It sounds wildly improbable, and yet, it happened. Inspired by Billy Paul, Swedish filmmaker Göran Hugo Olsson set out to make a documentary about soul music. However, stumbling across archival footage of Stokely Carmichael and Angela Davis steered Olsson’s creative energies in a different direction. The result was a 2011 documentary that became the toast of Sundance: The Black Power Mixtape 1967-1975.
Even the best films, however, can only contain so much footage, and Olsson had to leave a lot of quality material on the cutting room floor. Luckily for us, that material has been collected into a companion book of the same title. Reading the print Mixtape is a door that swings both ways: if you’ve already seen the film, you’ll be thrilled to get the story behind the story. If this is your first encounter with Olsson’s project, it will definitely inspire you to watch the documentary.
But how did one of the world’s blondest countries get interested in the American civil rights struggle? In his preface Olsson explains the roots of Sweden’s interest in Black Power, which was tied to Martin Luther King Jr.’s Nobel Prize and the country’s own opposition to to the Vietnam War. Their concerns led to the deployment of many Swedish reporters to America during the late ’60s to mid-’70s. Their outsider take on America’s wars—cultural and otherwise—is the forerunner to Olsson’s own approach: “As an outsider,” he explained, “you could ask stupid or even arrogant-sounding questions and still get great answers. People understand that you do not have the language or the American experience because you are from this remote country close to the North Pole. And so they try to explain, to enlighten you” (11). It’s worth considering that perhaps Olsson got great answers because he asked questions many Americans didn’t.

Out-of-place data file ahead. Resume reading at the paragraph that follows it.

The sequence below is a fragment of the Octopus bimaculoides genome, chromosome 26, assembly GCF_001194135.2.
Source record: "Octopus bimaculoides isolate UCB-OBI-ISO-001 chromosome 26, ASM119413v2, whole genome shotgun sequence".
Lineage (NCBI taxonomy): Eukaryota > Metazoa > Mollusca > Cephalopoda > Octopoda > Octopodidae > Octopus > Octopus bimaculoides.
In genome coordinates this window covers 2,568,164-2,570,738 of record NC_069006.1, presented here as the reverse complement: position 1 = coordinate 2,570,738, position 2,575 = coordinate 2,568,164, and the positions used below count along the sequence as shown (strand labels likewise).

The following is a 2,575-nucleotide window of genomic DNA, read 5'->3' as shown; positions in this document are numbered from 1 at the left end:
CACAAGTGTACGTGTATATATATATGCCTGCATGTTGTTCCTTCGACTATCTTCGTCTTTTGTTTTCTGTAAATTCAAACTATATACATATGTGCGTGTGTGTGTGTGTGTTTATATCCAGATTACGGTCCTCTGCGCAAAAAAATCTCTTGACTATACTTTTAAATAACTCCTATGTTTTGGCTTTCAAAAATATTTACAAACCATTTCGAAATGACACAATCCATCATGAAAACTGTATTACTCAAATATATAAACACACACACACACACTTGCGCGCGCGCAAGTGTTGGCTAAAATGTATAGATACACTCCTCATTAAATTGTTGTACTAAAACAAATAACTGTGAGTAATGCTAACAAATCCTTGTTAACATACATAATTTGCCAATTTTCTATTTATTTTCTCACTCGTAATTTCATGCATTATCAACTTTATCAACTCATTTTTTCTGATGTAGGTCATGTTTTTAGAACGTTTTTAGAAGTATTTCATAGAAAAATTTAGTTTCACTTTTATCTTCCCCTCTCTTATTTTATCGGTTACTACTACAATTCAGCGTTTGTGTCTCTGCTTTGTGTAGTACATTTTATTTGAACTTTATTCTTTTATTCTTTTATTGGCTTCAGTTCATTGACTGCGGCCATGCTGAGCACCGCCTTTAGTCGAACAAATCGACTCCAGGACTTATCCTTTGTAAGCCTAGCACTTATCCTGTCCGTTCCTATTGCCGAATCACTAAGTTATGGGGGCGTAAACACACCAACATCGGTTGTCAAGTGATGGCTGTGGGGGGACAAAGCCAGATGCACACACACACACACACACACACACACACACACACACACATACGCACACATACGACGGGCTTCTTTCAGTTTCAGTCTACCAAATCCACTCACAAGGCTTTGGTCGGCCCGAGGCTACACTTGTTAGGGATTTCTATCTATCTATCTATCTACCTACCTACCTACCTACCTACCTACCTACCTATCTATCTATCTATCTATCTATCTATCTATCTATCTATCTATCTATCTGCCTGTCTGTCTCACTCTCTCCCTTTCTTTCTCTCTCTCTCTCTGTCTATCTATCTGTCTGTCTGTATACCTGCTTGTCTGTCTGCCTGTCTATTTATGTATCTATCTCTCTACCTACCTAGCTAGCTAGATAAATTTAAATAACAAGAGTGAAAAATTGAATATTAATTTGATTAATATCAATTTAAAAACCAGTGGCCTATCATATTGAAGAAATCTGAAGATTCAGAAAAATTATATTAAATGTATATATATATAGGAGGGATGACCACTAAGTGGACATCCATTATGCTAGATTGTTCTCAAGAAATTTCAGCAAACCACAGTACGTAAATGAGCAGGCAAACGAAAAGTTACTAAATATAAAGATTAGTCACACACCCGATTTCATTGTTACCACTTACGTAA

Mixtape‘s print format mimics, insofar as possible, the structure of the film. Divided into chapters chronologically by year, the text consists of transcripts and stills from the film paired with contemporary cultural commentary from a variety of voices, including Questlove, Sonia Sanchez, Talib Kweli, and Erykah Badu. Olsson also managed to get some of the key historical players, such as Angela Davis and Bobby Seale, to look back on the archival material that concerned them and talk about it. The result really does give the effect of a “greatest hits” mixtape, where each chunk of text references a specific historical person or event (Eldridge Cleaver, the New York 21, Attica) These texts create distinct impressions that are either reinforced or contradicted by the pieces that precede and follow them. Some of the passages are short sound bites, while others are longer and more reflective. All are stark and evocative.
Whether you’re a print person or more of a visual learner, The Black Power Mixtape is a raw, honest experience that would work well in a college classroom setting. It’s also a good pick for readers interested in Black history, documentary buffs looking to be pushed out of their comfort zone, or communities seeking book club or other public programming ideas.
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Leigh Anne recommends good books and outwits Google daily. If you hear anybody singing or whistling in the stacks, it’s probably her.